The Village is east from the Outskirts. 

The Scumm Bar is inside from The Village.

That text is actually the source code to a simple Inform game. All Inform input is written in a language which closely resembles English. This code describes four locations and two other items: an old man and a campaign poster. Lets see what we can get from Inform after running it.


Here you see Inform has created a map for us and a list of locations, each with a list of starting contents. This is called the index and it took us all of like, what, 6 seconds? Nice.

Let’s flesh it out a bit. You can add descriptive text to everything and that too will show up in your index. Here are some additional details:

The Lookout Point is a room. "High atop Melee Island, this rocky overlook pokes into the clouds."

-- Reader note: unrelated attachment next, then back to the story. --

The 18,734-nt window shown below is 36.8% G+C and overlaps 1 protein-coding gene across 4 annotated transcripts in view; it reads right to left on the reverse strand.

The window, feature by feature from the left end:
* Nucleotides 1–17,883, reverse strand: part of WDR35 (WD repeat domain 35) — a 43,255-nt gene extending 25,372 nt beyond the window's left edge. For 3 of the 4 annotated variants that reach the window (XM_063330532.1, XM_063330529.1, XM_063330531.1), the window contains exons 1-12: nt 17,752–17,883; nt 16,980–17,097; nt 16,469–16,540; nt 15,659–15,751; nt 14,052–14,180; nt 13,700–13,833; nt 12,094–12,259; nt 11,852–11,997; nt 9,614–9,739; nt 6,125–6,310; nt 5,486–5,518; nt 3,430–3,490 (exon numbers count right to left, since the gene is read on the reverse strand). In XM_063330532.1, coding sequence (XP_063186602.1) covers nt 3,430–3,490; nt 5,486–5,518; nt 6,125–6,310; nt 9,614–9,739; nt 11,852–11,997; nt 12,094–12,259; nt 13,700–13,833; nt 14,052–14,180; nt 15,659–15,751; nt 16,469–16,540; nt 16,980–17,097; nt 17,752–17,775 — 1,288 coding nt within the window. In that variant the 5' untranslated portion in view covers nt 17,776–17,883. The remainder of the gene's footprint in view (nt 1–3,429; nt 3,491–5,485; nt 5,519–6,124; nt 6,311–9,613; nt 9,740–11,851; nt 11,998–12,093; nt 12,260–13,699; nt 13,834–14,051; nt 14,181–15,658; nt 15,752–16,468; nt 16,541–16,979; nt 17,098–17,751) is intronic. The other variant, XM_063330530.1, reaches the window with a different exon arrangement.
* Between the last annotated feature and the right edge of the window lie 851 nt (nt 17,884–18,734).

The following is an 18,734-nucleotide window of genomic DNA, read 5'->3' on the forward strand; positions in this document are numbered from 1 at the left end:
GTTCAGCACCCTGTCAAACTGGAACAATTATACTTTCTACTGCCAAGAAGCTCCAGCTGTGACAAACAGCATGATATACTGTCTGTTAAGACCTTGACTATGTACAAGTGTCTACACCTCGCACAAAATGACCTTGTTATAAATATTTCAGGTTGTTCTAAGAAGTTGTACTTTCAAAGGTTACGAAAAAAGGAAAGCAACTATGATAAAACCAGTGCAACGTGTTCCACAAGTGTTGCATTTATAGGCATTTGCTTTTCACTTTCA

An old man is here. "A weathered old man." The description is "An old grey-beard in a weathered raincoat gazes out at the sea."

If we look at the index now we can see these additional details. If you were to pass this on to your artist or level designer they would still have lots of questions for you but this isn’t intended to be a repository for art or detailed screenshots. Just a very simple 1000 foot view of your game and how the pieces fit together.